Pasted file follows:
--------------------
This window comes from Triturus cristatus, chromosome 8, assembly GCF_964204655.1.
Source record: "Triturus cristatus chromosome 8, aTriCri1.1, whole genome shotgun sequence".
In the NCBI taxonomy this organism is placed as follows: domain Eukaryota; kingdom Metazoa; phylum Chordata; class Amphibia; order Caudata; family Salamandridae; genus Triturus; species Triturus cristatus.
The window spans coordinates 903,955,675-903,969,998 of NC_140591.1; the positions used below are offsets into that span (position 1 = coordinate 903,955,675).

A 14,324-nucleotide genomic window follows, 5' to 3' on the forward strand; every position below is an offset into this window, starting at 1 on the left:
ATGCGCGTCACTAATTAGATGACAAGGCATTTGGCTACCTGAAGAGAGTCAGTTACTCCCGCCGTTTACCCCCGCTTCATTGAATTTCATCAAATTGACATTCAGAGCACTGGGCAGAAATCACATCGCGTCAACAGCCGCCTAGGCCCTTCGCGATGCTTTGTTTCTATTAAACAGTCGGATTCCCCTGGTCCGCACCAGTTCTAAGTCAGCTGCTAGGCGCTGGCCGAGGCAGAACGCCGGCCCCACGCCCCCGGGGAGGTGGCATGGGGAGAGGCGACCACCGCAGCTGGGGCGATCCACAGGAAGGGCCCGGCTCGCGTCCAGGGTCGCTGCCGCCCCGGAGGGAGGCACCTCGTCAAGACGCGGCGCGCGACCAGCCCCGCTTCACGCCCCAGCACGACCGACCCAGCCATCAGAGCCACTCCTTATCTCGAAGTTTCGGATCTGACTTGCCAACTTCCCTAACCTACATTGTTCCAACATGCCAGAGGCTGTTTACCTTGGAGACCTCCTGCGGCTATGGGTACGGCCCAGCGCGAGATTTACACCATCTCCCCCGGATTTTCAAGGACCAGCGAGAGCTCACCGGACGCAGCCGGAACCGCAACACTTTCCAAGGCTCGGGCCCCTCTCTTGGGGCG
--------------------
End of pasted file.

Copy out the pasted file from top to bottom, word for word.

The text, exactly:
This window comes from Triturus cristatus, chromosome 8, assembly GCF_964204655.1.
Source record: "Triturus cristatus chromosome 8, aTriCri1.1, whole genome shotgun sequence".
In the NCBI taxonomy this organism is placed as follows: domain Eukaryota; kingdom Metazoa; phylum Chordata; class Amphibia; order Caudata; family Salamandridae; genus Triturus; species Triturus cristatus.
The window spans coordinates 903,955,675-903,969,998 of NC_140591.1; the positions used below are offsets into that span (position 1 = coordinate 903,955,675).

A 14,324-nucleotide genomic window follows, 5' to 3' on the forward strand; every position below is an offset into this window, starting at 1 on the left:
ATGCGCGTCACTAATTAGATGACAAGGCATTTGGCTACCTGAAGAGAGTCAGTTACTCCCGCCGTTTACCCCCGCTTCATTGAATTTCATCAAATTGACATTCAGAGCACTGGGCAGAAATCACATCGCGTCAACAGCCGCCTAGGCCCTTCGCGATGCTTTGTTTCTATTAAACAGTCGGATTCCCCTGGTCCGCACCAGTTCTAAGTCAGCTGCTAGGCGCTGGCCGAGGCAGAACGCCGGCCCCACGCCCCCGGGGAGGTGGCATGGGGAGAGGCGACCACCGCAGCTGGGGCGATCCACAGGAAGGGCCCGGCTCGCGTCCAGGGTCGCTGCCGCCCCGGAGGGAGGCACCTCGTCAAGACGCGGCGCGCGACCAGCCCCGCTTCACGCCCCAGCACGACCGACCCAGCCATCAGAGCCACTCCTTATCTCGAAGTTTCGGATCTGACTTGCCAACTTCCCTAACCTACATTGTTCCAACATGCCAGAGGCTGTTTACCTTGGAGACCTCCTGCGGCTATGGGTACGGCCCAGCGCGAGATTTACACCATCTCCCCCGGATTTTCAAGGACCAGCGAGAGCTCACCGGACGCAGCCGGAACCGCAACACTTTCCAAGGCTCGGGCCCCTCTCTTGGGGCG